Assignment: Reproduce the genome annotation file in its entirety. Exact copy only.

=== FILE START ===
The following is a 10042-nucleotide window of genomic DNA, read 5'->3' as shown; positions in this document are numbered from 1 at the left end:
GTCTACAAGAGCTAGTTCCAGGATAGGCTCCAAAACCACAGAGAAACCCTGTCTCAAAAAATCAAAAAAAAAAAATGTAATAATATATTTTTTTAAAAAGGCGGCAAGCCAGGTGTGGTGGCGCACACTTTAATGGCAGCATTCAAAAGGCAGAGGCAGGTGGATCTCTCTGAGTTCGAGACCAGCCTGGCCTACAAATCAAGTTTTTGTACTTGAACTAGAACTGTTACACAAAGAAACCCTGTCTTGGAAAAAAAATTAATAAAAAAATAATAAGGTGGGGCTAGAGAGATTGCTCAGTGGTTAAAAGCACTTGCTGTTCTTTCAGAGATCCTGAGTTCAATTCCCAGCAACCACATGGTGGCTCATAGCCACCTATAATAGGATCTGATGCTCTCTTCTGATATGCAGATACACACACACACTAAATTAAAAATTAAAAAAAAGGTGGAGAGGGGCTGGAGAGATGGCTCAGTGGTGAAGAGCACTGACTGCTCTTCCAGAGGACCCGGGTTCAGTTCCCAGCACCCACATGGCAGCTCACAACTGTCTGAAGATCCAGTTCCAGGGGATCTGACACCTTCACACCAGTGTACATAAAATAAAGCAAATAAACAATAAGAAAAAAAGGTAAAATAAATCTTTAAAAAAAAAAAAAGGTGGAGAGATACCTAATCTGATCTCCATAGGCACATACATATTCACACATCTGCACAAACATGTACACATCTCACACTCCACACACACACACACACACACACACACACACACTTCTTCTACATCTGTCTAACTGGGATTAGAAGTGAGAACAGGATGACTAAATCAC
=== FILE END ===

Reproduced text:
The following is a 10042-nucleotide window of genomic DNA, read 5'->3' as shown; positions in this document are numbered from 1 at the left end:
GTCTACAAGAGCTAGTTCCAGGATAGGCTCCAAAACCACAGAGAAACCCTGTCTCAAAAAATCAAAAAAAAAAAATGTAATAATATATTTTTTTAAAAAGGCGGCAAGCCAGGTGTGGTGGCGCACACTTTAATGGCAGCATTCAAAAGGCAGAGGCAGGTGGATCTCTCTGAGTTCGAGACCAGCCTGGCCTACAAATCAAGTTTTTGTACTTGAACTAGAACTGTTACACAAAGAAACCCTGTCTTGGAAAAAAAATTAATAAAAAAATAATAAGGTGGGGCTAGAGAGATTGCTCAGTGGTTAAAAGCACTTGCTGTTCTTTCAGAGATCCTGAGTTCAATTCCCAGCAACCACATGGTGGCTCATAGCCACCTATAATAGGATCTGATGCTCTCTTCTGATATGCAGATACACACACACACTAAATTAAAAATTAAAAAAAAGGTGGAGAGGGGCTGGAGAGATGGCTCAGTGGTGAAGAGCACTGACTGCTCTTCCAGAGGACCCGGGTTCAGTTCCCAGCACCCACATGGCAGCTCACAACTGTCTGAAGATCCAGTTCCAGGGGATCTGACACCTTCACACCAGTGTACATAAAATAAAGCAAATAAACAATAAGAAAAAAAGGTAAAATAAATCTTTAAAAAAAAAAAAAGGTGGAGAGATACCTAATCTGATCTCCATAGGCACATACATATTCACACATCTGCACAAACATGTACACATCTCACACTCCACACACACACACACACACACACACACACACACTTCTTCTACATCTGTCTAACTGGGATTAGAAGTGAGAACAGGATGACTAAATCAC